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Bullpen Hijinks

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With the three runs he coughed up in two innings of work last night Guillermo Mota has now allowed at least one run in thirteen of his 36 appearances this season since returning from suspension. To refresh your memory a bit, Mota was suspended following last season for taking drugs which he felt would somehow make him better at playing baseball. Maybe they did, maybe they didn't. One thing is for sure, though: he is currently terrible at playing baseball.

For reasons unbeknownst to me and possibly knownst only to Willie Randolph and the Ceti eels that Mota has surreptitiously implanted in his manager's mustache, Randolph continues to have confidence in Mota's ability to enter a game and not immediately render that game unwinnable. I'm willing to give Randolph the benefit of the doubt; I assume that when he says he has "confidence" in Mota he is just trying to show support for one of "his guys" even though he really thinks what we're all thinking: Really? Mota? Again? Really.

For those keeping score, after last night's "business as usual" appearance by Mota his ERA is 6.28 and his WHIP is 1.44. The average National League reliever has a 4.06 ERA and a 1.38 WHIP. The average National League reliever isn't exactly the guy you want to bring into a close game if you have designs on (a) winning that game, and (b) ultimately winning your division. Mota has been decidedly worse than average yet Randolph has no qualms about inserting him into high leverage situations in games that aren't entirely out of reach for one of the teams involved.

I don't think Randolph is a terrible manager but I *do* think that he does a rather shabby job of managing and utilizing his bullpen. He did a great job of it last season because he didn't have many difficult decisions to make. Billy Wagner was great, Aaron Heilman was great, Duaner Sanchez was great, everyone was great. This year there is a lot more uncertainty between the starting pitchers and Wagner and Randolph, bless his heart, is entirely overwhelmed and I'm frankly surprised that his head hasn't exploded already from all of this thinking.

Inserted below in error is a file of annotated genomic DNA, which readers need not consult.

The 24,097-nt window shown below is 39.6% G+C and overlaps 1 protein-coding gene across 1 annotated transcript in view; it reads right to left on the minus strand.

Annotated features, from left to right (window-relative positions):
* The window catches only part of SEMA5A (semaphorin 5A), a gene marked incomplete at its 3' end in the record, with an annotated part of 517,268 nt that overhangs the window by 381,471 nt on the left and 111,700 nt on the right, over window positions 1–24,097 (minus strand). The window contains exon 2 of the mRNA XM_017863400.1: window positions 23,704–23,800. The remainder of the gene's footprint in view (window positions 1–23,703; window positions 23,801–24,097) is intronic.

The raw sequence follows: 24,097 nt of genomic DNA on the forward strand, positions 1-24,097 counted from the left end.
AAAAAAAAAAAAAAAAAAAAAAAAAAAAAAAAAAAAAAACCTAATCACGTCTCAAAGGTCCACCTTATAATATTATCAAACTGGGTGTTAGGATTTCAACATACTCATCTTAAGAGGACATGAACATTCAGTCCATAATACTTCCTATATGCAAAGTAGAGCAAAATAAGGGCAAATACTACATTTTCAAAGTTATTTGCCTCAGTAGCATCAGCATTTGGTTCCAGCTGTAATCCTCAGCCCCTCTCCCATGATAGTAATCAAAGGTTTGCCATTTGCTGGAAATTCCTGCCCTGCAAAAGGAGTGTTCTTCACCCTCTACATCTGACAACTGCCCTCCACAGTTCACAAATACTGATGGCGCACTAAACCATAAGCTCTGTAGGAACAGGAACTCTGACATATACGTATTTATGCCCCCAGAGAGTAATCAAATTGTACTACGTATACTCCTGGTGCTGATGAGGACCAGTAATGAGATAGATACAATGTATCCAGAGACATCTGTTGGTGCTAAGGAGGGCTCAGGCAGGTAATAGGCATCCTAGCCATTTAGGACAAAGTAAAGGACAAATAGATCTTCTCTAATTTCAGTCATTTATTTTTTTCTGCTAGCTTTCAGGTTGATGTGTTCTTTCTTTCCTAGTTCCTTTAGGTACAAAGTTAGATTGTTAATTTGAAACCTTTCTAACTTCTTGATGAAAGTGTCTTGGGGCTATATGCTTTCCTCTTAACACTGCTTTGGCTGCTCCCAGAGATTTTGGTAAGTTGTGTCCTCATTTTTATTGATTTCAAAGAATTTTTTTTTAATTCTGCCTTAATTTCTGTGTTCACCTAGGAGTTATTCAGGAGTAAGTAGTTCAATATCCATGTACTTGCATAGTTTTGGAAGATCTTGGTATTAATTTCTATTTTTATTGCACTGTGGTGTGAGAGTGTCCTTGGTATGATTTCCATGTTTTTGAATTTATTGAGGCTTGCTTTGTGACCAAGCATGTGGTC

Jorge Sosa had a fortunate first couple of months to the season but he eventually turned back into a pumpkin. He has realized a little bit of success now that he has been reassigned to the bullpen but his arm is probably going to fall off now that he is being called on almost every day to pitch in all manner of situations. Between August 9 and August 21, a span of thirteen days and eleven games, Sosa appeared in nine games and pitched ten innings, posting a very respectable 3.60 ERA and 6-to-0 strikeout-to-walk ratio. Here are the run differentials of the games he entered during that stretch:

Tied: 0
One run: 5
Two runs: 1
Three runs: 0
Four runs: 3

Sosa has also been used anywhere from the sixth through the eighth innings so if I'm a bit confused I can only imagine how Sosa feels. If Randolph is going to lean on Sosa as a late innings guy then why is he coming into games with a four-run differential? And whither Pedro Feliciano? Little Pedro was a god in the first few months of the season and now he's some kind of bullpen pariah. Feliciano has appeared in four games since August 9, fewer than half the number of times Sosa's number has been called. Somebody on the coaching staff must have noticed that Sosa is in there every day while Feliciano rots on the bullpen bench. Guy Conti and Rick Peterson are certainly on top of these things and they undoubtedly communicate said information to Randolph, so where is this ridiculous game of telephone getting mangled? Somewhere between Randolph's ears and his brain, one might assume.

The Mets can afford to inadequately utilize their bullpen when they're beating up on the Nationals, but they clearly can't afford it against would-be playoff teams like the Padres and they certainly won't be able to afford it come playoff time when each game is another potential nail in the coffin. Oh well, I guess we can't fight the fire so we may as well enjoy the warmth.